AOBRD vs ELD – Do You Know The Differences?

Automatic On-Board Recording Devices (AOBRDs) and Electronic Logging Devices (ELDs) are both technologies that help track and manage commercial fleets. But do you know how these recording devices are similar and how they are different? The recent mandate for ELD compliance makes it even more important for fleet companies and drivers to know the differences.

To begin, it helps to review basic definitions of the two terms. AOBRDs refer to electronic or mechanical devices that record driver status information — including engine use, driving speed and distance traveled, as well as the date and time of day. Electronic Logging Devices, known as ELDs, must meet specific requirements from the FMCSA and monitor the engine to track its use, vehicle movement, miles driven and engine hours.

Beyond these basic definitions, it will be helpful to more fully understand the detailed requirements for each type of device:


  1. Recording Requirements: Both AOBRDs and ELDs must capture basic driver duty information. This includes date and time, engine hours, miles, drive times, locations, and duty status. Location information must be recorded at each change-of-duty status.
  2. Tamper Prevention: In either case, the devices should be tamper-proof, though for AOBRDs, the requirement is not specified.


  1. Recording Requirements: In addition to basic information that both require, ELD-compliant technology must also record information that identifies the driver, the motor carrier and the specific vehicle, as well as logins, engine use changes and any malfunctions. Location information must be automatically recorded at change-of-duty status and engine on/off changes.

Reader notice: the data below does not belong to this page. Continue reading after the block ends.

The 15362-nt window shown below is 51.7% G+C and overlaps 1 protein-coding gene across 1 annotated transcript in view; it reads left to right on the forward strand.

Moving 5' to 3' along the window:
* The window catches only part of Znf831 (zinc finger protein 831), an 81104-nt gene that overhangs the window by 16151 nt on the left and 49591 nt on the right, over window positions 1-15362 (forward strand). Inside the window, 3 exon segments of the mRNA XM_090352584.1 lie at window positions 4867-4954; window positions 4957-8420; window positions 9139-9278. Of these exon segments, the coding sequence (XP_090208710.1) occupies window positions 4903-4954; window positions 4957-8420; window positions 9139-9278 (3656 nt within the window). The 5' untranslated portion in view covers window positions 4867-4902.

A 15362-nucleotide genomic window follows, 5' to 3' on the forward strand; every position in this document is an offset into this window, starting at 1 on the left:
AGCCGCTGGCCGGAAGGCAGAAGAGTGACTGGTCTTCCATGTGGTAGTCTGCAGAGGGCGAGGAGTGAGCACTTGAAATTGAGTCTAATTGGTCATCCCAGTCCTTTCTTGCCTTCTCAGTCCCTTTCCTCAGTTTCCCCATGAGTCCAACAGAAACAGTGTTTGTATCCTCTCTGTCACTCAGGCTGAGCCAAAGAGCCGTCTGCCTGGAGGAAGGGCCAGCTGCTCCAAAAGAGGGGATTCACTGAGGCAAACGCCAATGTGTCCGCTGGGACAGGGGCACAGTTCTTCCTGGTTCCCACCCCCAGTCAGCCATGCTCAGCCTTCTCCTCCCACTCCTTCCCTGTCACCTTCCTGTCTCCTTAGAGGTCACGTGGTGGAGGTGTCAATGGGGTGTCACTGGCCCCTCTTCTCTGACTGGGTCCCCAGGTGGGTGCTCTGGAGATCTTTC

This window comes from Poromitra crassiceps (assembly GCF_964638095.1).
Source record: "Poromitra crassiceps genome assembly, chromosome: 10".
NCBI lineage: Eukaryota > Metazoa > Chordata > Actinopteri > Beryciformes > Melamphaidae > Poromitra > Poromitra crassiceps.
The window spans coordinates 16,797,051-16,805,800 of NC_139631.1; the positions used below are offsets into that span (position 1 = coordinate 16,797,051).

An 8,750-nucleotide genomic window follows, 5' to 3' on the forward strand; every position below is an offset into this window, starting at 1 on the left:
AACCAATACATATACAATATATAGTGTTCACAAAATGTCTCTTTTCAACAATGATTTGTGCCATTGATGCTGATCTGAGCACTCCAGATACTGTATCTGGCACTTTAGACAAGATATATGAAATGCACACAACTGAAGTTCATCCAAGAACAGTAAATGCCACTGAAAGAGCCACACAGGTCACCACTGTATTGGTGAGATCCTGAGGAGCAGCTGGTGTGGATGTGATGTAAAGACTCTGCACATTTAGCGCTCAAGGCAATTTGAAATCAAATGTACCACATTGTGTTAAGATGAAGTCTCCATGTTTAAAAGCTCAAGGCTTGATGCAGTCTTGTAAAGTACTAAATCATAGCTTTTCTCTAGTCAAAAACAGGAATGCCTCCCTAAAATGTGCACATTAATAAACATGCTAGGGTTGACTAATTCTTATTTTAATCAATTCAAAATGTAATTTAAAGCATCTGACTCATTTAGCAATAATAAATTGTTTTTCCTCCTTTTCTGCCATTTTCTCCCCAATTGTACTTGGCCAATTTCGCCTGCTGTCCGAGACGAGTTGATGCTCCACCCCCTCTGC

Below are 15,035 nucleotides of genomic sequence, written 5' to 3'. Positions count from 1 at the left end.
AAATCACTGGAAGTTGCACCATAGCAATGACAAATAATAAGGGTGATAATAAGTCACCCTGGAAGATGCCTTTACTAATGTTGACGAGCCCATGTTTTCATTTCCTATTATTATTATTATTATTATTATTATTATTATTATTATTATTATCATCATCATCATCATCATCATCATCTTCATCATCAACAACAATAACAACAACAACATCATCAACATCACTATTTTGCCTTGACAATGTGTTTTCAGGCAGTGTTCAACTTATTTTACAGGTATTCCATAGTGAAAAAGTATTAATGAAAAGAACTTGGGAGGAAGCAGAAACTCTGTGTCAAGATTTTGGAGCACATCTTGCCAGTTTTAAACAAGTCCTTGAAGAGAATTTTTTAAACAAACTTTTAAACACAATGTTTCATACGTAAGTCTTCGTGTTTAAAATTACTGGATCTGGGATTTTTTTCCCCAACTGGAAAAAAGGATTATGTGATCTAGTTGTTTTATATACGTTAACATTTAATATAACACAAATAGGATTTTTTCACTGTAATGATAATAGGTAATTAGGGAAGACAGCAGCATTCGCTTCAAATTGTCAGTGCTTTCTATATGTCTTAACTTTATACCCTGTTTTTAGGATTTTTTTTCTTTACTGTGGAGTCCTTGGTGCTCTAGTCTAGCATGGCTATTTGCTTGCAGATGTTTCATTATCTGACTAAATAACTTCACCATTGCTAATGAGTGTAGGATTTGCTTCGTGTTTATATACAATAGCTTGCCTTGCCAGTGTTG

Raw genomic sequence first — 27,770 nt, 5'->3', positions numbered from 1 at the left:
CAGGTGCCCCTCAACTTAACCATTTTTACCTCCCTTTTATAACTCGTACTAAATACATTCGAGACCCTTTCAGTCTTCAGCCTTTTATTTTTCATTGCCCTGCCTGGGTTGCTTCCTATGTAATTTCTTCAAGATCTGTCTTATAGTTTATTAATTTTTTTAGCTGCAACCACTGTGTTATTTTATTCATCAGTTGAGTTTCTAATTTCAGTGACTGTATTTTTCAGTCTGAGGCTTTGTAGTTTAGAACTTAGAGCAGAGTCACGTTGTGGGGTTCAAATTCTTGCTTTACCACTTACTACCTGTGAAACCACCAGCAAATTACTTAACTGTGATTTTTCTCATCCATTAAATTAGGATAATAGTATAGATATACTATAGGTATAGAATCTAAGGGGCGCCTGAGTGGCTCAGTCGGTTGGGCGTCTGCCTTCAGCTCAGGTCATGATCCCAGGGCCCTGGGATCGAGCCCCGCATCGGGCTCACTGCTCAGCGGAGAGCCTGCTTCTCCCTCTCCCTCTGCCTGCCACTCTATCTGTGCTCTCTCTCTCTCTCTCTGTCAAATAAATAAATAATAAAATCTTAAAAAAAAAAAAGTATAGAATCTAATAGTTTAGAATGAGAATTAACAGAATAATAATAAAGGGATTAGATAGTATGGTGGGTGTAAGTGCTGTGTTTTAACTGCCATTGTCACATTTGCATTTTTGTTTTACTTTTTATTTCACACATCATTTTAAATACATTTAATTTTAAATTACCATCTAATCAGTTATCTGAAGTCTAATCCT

2. Integral Synchronization: Although integral synchronization is technically required for AOBRDs, it was not well defined. For the ELD rule, integral synchronization must interface with the engine control module for automatic capture of engine status and hours, vehicle motion and miles.
  3. Tamper Prevention: ELDs cannot permit any changes or deletions of collected data or alterations of the data streams that source the information for the records.
  4. Transferring duty record to an officer: In the case of an AOBRD, the duty record is delivered in either display or print out format as a list of duty changes. By contrast, ELDs must transfer the record electronically to the safety official through wireless web and email or through USB and Bluetooth. The record also must include header information and a grid graph, as well as the duty data list.
  5. Special driving categories: While not addressed for AOBRDs, regulations for ELDs define special driving categories for both yard moves and authorized personal use. These must be manually selected by the driver and may or may not be used by carriers.

The main differences between AOBRDs and ELDs are in the amount and detail of information that must be recorded and in the specifications of recording features. Where AOBRD requirements were vague, the new ELD rule provides much more detail and restrictions on what will qualify.

For fleets and fleet companies, it will be important to keep these similarities and differences in mind when transitioning existing AOBRDs to ELDs. If you would like to learn how to ensure a smooth and effective transition, tune in for next week’s post Transitioning Your Fleet from AOBRDs to ELDs’.

Learn about BSM’s FMCSA compliant ELD solutions, contact us:

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